“I haven’t changed my policy,” newly reelected Israeli Prime Minister Benjamin Netanyahu said in his first interview since the election. “What has changed is the reality. I don’t want a one-state solution; I want a sustainable, peaceful two-state solution, but for that, circumstances have to change. I was talking about what is achievable and what is not achievable. To make it achievable, then you have to have real negotiations with people who are committed to peace.”
With those words, Bibi Netanyahu bowed to the inevitable: an open conflict with the United States he was bound to lose.
And that’s just what he was on the precipice of facing.
In response to his campaign pledge to oppose a two state solution, the US, and President Obama, responded swiftly. Their threat not to veto resolutions condemning Israel at the UN forced Netanyahu’s hand.
“The United States and this administration are deeply concerned by divisive rhetoric that seeks to marginalize Arab-Israeli citizens,” Josh Earnest said at a press conference yesterday. “It undermines the values and democratic ideals that have been important to our democracy and an important part of what binds the United States and Israel together.”
Further, Jen Psaki, the State Department’s spokeswoman, added, “The prime minister’s recent statements call into question his commitment to a two-state solution. We’re not going to prejudge what we would do if there was a UN action.”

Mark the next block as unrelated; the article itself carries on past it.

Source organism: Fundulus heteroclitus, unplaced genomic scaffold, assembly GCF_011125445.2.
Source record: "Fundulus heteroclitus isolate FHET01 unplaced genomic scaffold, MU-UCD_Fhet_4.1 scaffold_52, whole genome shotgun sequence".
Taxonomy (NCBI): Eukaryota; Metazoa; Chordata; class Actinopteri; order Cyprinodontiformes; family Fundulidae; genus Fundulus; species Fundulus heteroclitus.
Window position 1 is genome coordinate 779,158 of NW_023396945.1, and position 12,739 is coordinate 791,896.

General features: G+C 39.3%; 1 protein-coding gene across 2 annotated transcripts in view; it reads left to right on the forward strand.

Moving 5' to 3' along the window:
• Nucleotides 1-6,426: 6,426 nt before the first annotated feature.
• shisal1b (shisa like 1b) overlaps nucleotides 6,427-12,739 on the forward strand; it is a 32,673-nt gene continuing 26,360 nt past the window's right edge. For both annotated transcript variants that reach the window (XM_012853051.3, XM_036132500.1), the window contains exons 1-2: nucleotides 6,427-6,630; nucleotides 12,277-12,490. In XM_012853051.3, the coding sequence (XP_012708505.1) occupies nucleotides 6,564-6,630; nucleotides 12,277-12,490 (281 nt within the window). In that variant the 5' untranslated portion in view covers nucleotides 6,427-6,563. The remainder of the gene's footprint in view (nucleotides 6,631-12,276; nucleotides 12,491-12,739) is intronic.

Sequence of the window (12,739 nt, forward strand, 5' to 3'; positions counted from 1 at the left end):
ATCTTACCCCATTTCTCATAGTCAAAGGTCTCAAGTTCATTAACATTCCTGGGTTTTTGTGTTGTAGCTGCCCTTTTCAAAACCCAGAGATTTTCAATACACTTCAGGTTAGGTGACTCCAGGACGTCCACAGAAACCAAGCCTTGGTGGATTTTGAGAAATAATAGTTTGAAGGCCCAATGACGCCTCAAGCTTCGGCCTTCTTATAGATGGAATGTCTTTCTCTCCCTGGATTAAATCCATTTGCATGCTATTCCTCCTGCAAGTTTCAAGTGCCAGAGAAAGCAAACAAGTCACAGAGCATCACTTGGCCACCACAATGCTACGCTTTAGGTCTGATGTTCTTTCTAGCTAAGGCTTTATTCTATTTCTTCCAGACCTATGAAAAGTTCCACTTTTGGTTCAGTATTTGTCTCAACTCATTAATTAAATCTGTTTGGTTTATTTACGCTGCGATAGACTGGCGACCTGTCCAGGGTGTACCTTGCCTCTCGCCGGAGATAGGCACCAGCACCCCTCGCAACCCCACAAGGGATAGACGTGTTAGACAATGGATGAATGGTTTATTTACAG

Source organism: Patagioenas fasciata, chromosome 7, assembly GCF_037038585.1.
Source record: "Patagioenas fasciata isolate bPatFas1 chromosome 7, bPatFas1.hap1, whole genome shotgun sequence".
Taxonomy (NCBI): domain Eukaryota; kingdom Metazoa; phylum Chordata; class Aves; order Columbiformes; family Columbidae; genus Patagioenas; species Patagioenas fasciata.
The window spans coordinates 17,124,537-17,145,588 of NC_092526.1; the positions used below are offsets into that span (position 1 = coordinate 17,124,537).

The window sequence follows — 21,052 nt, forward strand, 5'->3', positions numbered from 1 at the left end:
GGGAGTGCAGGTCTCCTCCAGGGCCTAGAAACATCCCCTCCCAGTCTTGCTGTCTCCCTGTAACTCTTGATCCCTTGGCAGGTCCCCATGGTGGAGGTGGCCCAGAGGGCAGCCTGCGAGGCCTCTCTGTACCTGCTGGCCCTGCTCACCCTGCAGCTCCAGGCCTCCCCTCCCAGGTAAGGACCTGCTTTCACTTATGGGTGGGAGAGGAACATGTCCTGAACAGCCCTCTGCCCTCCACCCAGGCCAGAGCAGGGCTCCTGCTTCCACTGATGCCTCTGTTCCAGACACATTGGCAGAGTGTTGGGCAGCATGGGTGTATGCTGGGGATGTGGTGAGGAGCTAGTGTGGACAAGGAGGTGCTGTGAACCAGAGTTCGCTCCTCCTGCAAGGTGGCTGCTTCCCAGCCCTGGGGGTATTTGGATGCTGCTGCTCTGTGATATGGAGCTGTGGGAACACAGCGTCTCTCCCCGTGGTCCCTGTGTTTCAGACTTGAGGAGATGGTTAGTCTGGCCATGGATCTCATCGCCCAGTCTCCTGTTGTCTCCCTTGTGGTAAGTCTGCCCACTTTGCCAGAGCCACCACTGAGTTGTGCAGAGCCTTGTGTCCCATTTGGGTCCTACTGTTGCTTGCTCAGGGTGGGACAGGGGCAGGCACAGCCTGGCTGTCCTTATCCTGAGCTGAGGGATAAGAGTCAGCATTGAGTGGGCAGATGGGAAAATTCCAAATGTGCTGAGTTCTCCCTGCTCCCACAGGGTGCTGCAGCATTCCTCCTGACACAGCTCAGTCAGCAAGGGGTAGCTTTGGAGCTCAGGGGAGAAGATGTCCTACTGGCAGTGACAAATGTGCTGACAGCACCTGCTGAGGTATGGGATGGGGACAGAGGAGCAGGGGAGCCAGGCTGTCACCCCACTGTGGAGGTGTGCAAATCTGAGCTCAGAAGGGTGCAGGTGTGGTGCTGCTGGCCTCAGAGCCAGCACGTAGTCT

Against this backdrop, Netanyahu had no choice but to back down from his supposedly iron clad promise.
Many, myself included, weren’t surprised by Netanyahu’s about face on the issue. Bibi has long been known as someone who has changed positions, flip-flopping frequently to achieve the optimal political outcome. It follows that it isn’t a surprise that he did what he needed to do to get reelected, especially considering that a large percentage of the right wing vote was supporting other, more conservative parties than his own Likud.
Having won a pronounced and convincing victory, Netanyahu recognized that a fight with the US would largely be a symbolic one. There’s almost no likelihood that a Palestinian state will be recognized, or even be discussed, anytime soon. In this way, a change in approach to his campaign pledge will have little to no repercussions in substance and it did him – and Israel – no harm for him to say that he is open to a two state solution should it become viable.
A number of outlets are reporting that the relationship between Obama and Netanyahu will become even further strained because of Netanyahu’s support for a single state during his campaign. This may be the case, but the truth is that it’s doubtful that their relationship could get any worse – there is very little the two can agree on. And with the deadline for the Iranian nuclear deal fast approaching, we should expect to hear more from Netanyahu on the subject in the coming days.
But that doesn’t change the fact that nothing of substance will change because of Netanyahu’s change in position, except that it avoids an immediate crisis with the US, Israel’s most important ally. For this, I surely cannot fault him.